[5 April 2013]
PopMatters Film and TV Editor
“I don’t mean to be rude, but you’re Indian, aren’t you?” The questioner, a TV talk show host, is off screen, while his interview subject appears in a closeup so tight that you can only see her eyes, in grainy-black-and-white, an obviously faux vintage video. She’s Violeta Parra (Francisca Gavilán), renowned Chilean folk singer, folklorist, poet, tapestry maker, and painter, here sitting for a fictional TV appearance. She answers his question with one of her own: “Why would it be rude to call me an Indian?”
This brief moment in Violeta Went to Heaven lays out some fundamental tensions in Andrés Wood’s evocation of the artist’s life, some subtle, some overt. From early images of the child cramming berries into her mouth to roughhewn shots of the teenager emulating home movies, the movie conjures a Violeta torn between her great gifts and her sense of responsibility, her public and private lives, her past and present, and also her forceful self-expression and also, her various self-performances.
If these many facets of Violeta aren’t precisely contradictory, they are fraught, as s the film, which uses a range of formats to intimate, at least, the range of Violeta’s experiences. While some scenes approximate biopic-ish reenactment and some, like the TV interview clips, draw attention to the artifice of recreating or remembering a life, other scenes are more plainly dreamlike, imagining what Violeta might have felt or faced at a point of crisis or revelation.
As a woman who took seriously her role as a representative for a culture and—to a complicated extent—a nation, Violeta was pressured to perform in certain ways and in specific venues. At the forefront of the Nueva canción chilena (Chilean’ New Song), a folk music revival during the ‘50s and ‘60s. She conformed and resisted, often at the same time and also at various costs. Based on her son Angel’s memoir, the film traces her childhood in San Carlos, her adoration and resentment of her father, a charismatic music teacher and local singer who often took his wages in drink and bestowed his wavering affections on women drawn to his celebrity, however limited. Her memories of Nicanor (Cristian Quevedo) are rendered in a series of flashbacks emphasizing his appeals, in the classroom or in a saloon. When little Violeta endeavors distract him during a performance that’s become a seduction, pressing her fingers into his guitar strings, he pulls her close to him and the instrument, declaring, “You are the cleverest one, you sprang out fully formed from your mother’s belly.”
With little mention of her peasant mother Clarisa, appears here to assume her own mythic dimensions, early on leaving the acting troupe with whom she performs Christ plays in to order to sing her own music, demonstrating her ability and her drive when she steps out on stage following one play, using the already assembled audience of farmers and accompanying herself with a drum, her lyrics celebrating the freedom of a singing bird. Just so, she goes on, even as a young wife (to a railroad worker) and mother, to escape and make use of the gifts from her father, his art and his guitar. Like Nicanor but also not like him—as a woman’s social and political limits are so differently pronounced—Violeta suffers for her choices.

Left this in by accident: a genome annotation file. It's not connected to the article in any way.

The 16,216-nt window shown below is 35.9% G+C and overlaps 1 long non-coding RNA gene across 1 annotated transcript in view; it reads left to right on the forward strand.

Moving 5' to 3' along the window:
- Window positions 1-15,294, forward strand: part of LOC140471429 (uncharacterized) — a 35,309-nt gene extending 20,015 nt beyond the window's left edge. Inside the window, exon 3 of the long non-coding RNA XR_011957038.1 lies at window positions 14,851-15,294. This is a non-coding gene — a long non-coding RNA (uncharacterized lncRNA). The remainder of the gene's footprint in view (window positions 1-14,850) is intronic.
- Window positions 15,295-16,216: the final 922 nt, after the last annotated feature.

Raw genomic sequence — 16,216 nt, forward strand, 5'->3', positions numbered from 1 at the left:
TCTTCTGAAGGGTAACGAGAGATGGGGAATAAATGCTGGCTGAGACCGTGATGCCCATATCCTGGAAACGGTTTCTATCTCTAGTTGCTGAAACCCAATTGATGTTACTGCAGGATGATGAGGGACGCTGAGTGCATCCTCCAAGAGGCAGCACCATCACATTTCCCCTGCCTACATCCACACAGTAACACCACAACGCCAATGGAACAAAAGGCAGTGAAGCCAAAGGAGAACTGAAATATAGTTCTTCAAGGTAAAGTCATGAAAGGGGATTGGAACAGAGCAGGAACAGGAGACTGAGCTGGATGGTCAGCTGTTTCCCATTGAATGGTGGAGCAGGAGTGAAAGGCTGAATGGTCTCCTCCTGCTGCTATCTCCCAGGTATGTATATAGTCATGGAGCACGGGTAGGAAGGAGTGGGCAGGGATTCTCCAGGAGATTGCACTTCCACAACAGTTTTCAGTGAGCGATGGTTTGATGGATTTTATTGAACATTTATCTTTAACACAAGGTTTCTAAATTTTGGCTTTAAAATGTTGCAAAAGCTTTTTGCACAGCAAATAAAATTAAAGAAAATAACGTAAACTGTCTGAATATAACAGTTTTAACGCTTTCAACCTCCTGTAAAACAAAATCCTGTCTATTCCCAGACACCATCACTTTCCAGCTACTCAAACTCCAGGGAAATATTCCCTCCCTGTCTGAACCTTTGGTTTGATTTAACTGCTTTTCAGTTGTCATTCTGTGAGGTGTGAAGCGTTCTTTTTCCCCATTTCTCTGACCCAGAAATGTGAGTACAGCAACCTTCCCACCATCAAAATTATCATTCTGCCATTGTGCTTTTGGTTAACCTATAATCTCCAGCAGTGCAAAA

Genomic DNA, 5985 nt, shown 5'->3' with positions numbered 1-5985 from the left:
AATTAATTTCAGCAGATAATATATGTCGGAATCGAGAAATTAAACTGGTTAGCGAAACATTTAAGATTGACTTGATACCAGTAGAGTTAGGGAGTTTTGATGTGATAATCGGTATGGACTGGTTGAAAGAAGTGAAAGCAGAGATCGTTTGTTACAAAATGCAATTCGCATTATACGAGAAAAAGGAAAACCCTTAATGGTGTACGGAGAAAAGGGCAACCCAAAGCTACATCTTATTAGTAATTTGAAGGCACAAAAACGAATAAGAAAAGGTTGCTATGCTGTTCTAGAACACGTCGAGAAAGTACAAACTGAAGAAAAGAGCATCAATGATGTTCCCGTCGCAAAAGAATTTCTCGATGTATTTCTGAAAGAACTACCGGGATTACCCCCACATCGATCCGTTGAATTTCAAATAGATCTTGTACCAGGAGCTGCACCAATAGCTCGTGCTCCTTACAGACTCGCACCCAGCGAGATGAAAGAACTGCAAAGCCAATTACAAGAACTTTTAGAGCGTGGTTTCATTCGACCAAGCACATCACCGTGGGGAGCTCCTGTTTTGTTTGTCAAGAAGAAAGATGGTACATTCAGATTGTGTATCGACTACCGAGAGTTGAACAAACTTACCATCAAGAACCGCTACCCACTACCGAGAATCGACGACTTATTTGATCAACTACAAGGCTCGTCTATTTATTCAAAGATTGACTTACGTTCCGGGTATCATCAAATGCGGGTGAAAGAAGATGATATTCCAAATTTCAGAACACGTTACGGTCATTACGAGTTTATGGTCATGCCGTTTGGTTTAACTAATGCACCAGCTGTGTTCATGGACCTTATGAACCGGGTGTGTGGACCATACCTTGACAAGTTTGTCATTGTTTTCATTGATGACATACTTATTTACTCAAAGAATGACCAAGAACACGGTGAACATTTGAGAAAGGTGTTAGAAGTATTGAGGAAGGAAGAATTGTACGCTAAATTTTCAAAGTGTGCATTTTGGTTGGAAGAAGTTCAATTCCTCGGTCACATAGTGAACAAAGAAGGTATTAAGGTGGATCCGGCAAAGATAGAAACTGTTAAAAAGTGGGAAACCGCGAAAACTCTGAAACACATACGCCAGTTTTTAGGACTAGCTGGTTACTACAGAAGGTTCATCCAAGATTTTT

Far from home, performing and occasionally homeless in Europe, she determines both to share more of herself and her background, and also to refine her politics. She adopts a “primitive” style that encompasses anti-colonialist themes in her and indicates her involvement with the Communist Party. Producing framed works that combine embroidery and painting, she becomes the first Latin American artist to exhibit at the Louvre Museum: the TV interview frames the novelty like this: I” didn’t know that your work was at such a high level,” observes the interviewer, to which Violeta responds, defiantly, “I did, that’s why I took it there and why they accepted it.”
While Violeta’s self-confidence is legendary, so too is her complexity, her bouts of loneliness and depression (she died by self-inflicted gunshot in 1967), her lifelong struggle to feel both global acceptance and specific identification. In Europe, she’s treated as an “Indian,” enduring racism and righteously angry (following one performance, she walks through the expensively dressed listeners muttering, “Deaf, deaf, deaf”). She also meets the Swiss flautist Gilbert Favre (Thomas Durand), with whom she shares a longtime, turbulent relationship, punctuated by assorted jealousies and passionate debates over art and politics.
Even as she distrusts men, the film—which is based on her son Angel’s memoir—Violeta remains committed to the idea that art can transform lives. She designs a “university of folklore” back in Chile, housed in tents. Here she hopes to stage live music and other sorts of exhibitions, an ambitious enterprise that is, much like the movie, at once expansive and precise, a messy assembly of dreams and hopes affected inevitably by material circumstances, lack of funding and, ultimately, interest. Even as Violeta here recedes from view, as her hair hides her face or mirrors and lenses frame her movements, Violeta Goes to Heaven never reduces the many complexities of the woman and her times.